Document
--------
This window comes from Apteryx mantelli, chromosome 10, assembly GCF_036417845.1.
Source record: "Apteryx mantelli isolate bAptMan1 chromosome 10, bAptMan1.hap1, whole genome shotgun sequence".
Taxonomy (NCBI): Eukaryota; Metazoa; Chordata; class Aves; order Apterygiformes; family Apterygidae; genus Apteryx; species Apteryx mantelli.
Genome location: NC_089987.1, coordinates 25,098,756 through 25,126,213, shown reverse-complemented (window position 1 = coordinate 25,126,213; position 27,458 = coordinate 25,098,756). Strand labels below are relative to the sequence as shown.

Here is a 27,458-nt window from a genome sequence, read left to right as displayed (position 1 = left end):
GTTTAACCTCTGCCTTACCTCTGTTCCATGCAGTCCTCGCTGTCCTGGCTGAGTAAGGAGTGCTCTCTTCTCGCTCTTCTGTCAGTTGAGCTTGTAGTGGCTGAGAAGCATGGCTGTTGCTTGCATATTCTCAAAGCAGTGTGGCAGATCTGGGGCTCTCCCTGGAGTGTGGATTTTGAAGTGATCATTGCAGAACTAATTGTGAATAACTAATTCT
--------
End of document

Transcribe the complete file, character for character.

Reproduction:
This window comes from Apteryx mantelli, chromosome 10, assembly GCF_036417845.1.
Source record: "Apteryx mantelli isolate bAptMan1 chromosome 10, bAptMan1.hap1, whole genome shotgun sequence".
Taxonomy (NCBI): Eukaryota; Metazoa; Chordata; class Aves; order Apterygiformes; family Apterygidae; genus Apteryx; species Apteryx mantelli.
Genome location: NC_089987.1, coordinates 25,098,756 through 25,126,213, shown reverse-complemented (window position 1 = coordinate 25,126,213; position 27,458 = coordinate 25,098,756). Strand labels below are relative to the sequence as shown.

Here is a 27,458-nt window from a genome sequence, read left to right as displayed (position 1 = left end):
GTTTAACCTCTGCCTTACCTCTGTTCCATGCAGTCCTCGCTGTCCTGGCTGAGTAAGGAGTGCTCTCTTCTCGCTCTTCTGTCAGTTGAGCTTGTAGTGGCTGAGAAGCATGGCTGTTGCTTGCATATTCTCAAAGCAGTGTGGCAGATCTGGGGCTCTCCCTGGAGTGTGGATTTTGAAGTGATCATTGCAGAACTAATTGTGAATAACTAATTCT